Compared to the splendidly comprehensive scholarship that is the four-CD hardbound set, Five Guys Walk Into a Bar from 2004, the five-disc box You Can Make Me Dance, Sing or Anything (1970-1975), (released at least in part to coincide with a benefit reunion of the surviving members) is a magnificent curio. The story of the Faces writ so large on the former, in the combination of official recordings, outtakes and live cuts—plus the passionately insightful essays by David Fricke, among others–is here distilled into compact discs (and vinyl if you choose) , replicating the original albums in artwork and song sequence. Supplemented by bonus material on the former configuration, some of which is new and some of which overlaps its predecessor, all the music is digitally remastered and thus further boosts the impact of a band’s music.
First Step: A debut album perfectly representative of this band’s oeuvre, at least in theory, the mix of originals finds bassist Ronnie Lane, not surprisingly, writing the most well-crafted songs and, like “Devotion,” they are generally as subdued as they are heartfelt. Lane also collaborates with his bandmates in various combinations, which take the form of rambunctious, riff-laden rock such as “Shake Shudder and Shiver,” (on which the band constantly threatens to fall apart but never does) as well as the more folksy likes of “Stone” that presages his solo career. The opener of Bob Dylan’s “Wicked Messenger” lends an intelligence to the proceedings the group often forsook. Still, astute choices of cover material, as represented by John Lennon’s “Jealous Guy,” on their final album, buoyed their repertoire as much as does Kenney Jones’ drumming here: it’s more kinetic than much of the playing he did for the Who when he took the place of Keith Moon.
Long Player: Ever so slightly in the background of the cover photo of the debut, Rod Stewart does an admirable job remaining just one of the boys here as blues covers (including, as one of the handful of bonus cuts, Robert Johnson’s “Love In Vain”) blend with Paul McCartney’s “Maybe I’m Amazed” and another clutch of originals that display more spirit than ingenuity. But if Faces were self-effacing to a fault, they were following the lead of their somewhat reluctant frontman who dominated the proceedings despite himself: alternately heart-wrenching and hilarious, Stewart’s sandpaper voice hit home as deeply as it did precisely because the nonchalance he usually exhibited, when he dropped it for the vulnerable sincerity of “Sweet Lady Mary,” rendered him credible all the way round.
A Nod Is As Good As A Wink: Once described by British publicity as “more devoted to the mayhem as the music,” Faces had just about reached that tipping point with their third studio album, reined in no doubt by the presence of co-producer Glyn Johns. Virtually all vestiges of acoustic/folk strains were gone on this record, the rootsy electricity in evidence throughout a cover of Chuck Berry’s “Memphis” as redolent as Faces’ devil-may-care on their best known tune, “Stay With Me.” But the group remains charmingly convivial here, their collective attitude winsome rather than threatening, romping through “Miss Judy’s Farm” as believably as they tone themselves down for the touching likes of Lane’s “Debris.” The group’s professionalism, such as it was, manifest itself in the sound of their records and Johns’ experience, at this point having worked with the Beatles and the Who as well as Jagger, Richard & co., insured this album packed a wallop, even more so in this version.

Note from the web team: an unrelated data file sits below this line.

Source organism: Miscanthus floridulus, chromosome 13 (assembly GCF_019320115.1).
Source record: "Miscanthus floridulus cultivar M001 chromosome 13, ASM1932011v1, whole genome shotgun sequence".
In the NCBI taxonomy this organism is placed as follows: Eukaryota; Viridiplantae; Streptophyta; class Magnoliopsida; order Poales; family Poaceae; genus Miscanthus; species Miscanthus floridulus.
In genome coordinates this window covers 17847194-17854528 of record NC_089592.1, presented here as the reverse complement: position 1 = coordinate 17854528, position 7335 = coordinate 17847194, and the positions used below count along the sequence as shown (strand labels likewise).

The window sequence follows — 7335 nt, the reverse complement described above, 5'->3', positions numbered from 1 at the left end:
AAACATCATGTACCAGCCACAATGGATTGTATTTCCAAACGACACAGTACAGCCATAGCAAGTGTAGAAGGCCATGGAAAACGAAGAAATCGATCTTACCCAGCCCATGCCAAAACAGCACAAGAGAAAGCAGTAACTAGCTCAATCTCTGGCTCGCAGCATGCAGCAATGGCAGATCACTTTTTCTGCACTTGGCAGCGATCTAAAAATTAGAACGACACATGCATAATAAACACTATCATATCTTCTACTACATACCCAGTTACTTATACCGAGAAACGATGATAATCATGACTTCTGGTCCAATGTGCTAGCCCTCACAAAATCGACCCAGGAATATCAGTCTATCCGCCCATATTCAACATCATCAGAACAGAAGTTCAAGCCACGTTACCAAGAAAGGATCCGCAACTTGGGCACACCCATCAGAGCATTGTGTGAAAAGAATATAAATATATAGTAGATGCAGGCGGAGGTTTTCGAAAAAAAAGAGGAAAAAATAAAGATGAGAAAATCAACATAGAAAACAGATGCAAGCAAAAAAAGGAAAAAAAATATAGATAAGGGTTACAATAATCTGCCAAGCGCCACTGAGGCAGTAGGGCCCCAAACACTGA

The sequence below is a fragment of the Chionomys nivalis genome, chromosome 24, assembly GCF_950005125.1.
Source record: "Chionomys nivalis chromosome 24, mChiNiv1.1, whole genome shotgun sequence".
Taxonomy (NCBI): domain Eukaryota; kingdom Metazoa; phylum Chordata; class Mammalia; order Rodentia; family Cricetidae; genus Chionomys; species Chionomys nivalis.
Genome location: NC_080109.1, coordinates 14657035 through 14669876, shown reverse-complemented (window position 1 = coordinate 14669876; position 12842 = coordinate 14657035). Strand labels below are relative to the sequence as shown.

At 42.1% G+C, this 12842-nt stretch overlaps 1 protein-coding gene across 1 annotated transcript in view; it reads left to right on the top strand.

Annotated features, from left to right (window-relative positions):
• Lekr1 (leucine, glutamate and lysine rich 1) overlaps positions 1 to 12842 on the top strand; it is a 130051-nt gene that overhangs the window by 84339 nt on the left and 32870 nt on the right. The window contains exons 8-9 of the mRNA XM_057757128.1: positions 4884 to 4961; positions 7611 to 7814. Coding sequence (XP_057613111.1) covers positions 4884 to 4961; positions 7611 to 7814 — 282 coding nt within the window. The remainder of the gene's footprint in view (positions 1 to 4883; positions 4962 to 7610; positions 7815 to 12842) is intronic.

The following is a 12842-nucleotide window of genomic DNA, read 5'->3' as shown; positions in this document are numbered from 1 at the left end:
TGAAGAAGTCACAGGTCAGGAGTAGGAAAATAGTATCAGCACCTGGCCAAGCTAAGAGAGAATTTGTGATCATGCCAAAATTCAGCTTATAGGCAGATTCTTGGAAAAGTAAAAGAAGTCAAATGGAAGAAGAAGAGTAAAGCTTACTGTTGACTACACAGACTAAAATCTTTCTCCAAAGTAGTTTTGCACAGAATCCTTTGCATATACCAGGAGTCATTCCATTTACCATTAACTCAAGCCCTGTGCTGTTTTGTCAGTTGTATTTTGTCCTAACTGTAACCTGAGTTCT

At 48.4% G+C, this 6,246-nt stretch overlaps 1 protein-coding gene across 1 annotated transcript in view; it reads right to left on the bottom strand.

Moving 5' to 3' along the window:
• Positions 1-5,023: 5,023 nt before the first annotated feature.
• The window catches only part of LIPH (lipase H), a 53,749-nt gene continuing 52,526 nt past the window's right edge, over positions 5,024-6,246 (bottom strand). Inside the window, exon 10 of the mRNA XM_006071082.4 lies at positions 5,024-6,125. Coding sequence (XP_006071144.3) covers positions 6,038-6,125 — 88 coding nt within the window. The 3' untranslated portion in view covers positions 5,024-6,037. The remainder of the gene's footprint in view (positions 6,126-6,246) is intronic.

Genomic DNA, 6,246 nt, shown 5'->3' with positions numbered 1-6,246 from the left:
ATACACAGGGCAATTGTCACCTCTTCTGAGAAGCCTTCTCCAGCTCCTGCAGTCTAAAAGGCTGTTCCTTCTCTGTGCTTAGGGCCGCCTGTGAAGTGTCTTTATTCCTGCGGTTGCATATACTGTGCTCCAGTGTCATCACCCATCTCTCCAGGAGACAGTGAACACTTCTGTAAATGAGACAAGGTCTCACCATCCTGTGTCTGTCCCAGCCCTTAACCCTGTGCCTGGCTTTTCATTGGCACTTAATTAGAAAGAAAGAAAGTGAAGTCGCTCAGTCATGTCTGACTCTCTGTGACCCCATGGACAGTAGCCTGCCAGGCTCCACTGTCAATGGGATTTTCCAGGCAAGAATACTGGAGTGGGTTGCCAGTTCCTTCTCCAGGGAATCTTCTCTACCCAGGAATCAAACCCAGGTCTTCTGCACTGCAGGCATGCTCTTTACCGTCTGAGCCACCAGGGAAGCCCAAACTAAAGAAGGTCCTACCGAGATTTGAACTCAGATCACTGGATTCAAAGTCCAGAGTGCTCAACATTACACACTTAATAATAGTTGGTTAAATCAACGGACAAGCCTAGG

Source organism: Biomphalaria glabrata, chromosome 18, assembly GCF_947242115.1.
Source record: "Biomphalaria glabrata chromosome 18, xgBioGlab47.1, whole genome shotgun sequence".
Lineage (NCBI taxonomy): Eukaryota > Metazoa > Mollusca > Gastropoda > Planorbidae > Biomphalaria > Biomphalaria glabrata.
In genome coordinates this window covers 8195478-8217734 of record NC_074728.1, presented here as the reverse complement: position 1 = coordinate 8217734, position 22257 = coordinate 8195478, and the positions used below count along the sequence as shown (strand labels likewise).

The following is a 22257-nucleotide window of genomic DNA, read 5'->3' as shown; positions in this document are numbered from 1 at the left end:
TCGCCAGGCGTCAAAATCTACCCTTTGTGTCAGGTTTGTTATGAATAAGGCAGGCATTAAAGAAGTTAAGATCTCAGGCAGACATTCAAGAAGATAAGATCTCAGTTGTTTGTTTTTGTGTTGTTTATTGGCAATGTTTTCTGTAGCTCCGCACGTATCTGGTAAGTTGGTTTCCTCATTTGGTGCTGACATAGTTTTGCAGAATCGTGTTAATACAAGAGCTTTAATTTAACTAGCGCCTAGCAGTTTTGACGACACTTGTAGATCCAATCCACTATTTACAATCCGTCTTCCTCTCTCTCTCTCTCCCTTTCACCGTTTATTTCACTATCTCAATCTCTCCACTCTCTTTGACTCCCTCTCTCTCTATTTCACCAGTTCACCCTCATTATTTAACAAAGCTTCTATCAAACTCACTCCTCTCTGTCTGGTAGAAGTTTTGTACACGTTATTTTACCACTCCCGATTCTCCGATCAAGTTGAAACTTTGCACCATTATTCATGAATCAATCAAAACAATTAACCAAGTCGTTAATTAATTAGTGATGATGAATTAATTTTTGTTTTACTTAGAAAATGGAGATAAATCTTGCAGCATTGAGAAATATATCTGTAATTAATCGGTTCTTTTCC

Ooh La La: It’s telling the title song of the final Faces is sung by guitarist Ronnie Wood in a cracked dry vocal that’s nonetheless wholly convincing in his recount of “how I wish I’d known then what I know now.” Such unoriginal thinking pervades this reluctant but necessary adieu in the form of “Silicone Grown” and slightly less so in “Cindy Incidentally.” To their credit, Faces never allowed themselves to become completely jaded, but the latter, which sounds like nothing so much as the backing track to “Memphis” with different words, is as pale an imitation of themselves as the recorded sound is a thin replication of its predecessor’s mix. And apart from the aforementioned cuts that sound more energetic in the alternate versions that add so much to this reissue, Ronnie Lane material such as the bittersweet loveliness of “Glad and Sorry ”dominates the latter third of this album, as sure a sign as any of the absence of interest on the part of Rod the Mod, a superstar in his own right at this point in 1973, and Woody, who was already being courted by the Stones (who he would officially join within less than two years).
Stray Singles and B-Sides: Comprised of a mere nine tracks, the fifth CD in this set furthers the impression of the fold-out liner insert, so short on recording and production info it resembles a budget item. Yet what seems a motley collection on the surface is anything but, boasting as it does tracks such as a live take on “I Wish It Would Rain” with horns (Stewart threw himself more fully into covers in the last stages of Faces’ existence), “Pool Hall Richard” the lurching good-natured likes of which could define Faces at their upbeat best as well as the sumptuously produced single rendition of McCartney’s last great song: the band played it live first and often before taking it to the studio. There are also a couple instrumentals that reaffirm the core foursome’s debt to Booker T & The MG’s, while a latter day recording, completed with bassist Tetsu Yamauchi after he had taken over from Lane, supplies the roguish title of this box. The lack of gravity within mirrors the execution of this package as a deceptively stylish snapshot, rather than a definitive portrait.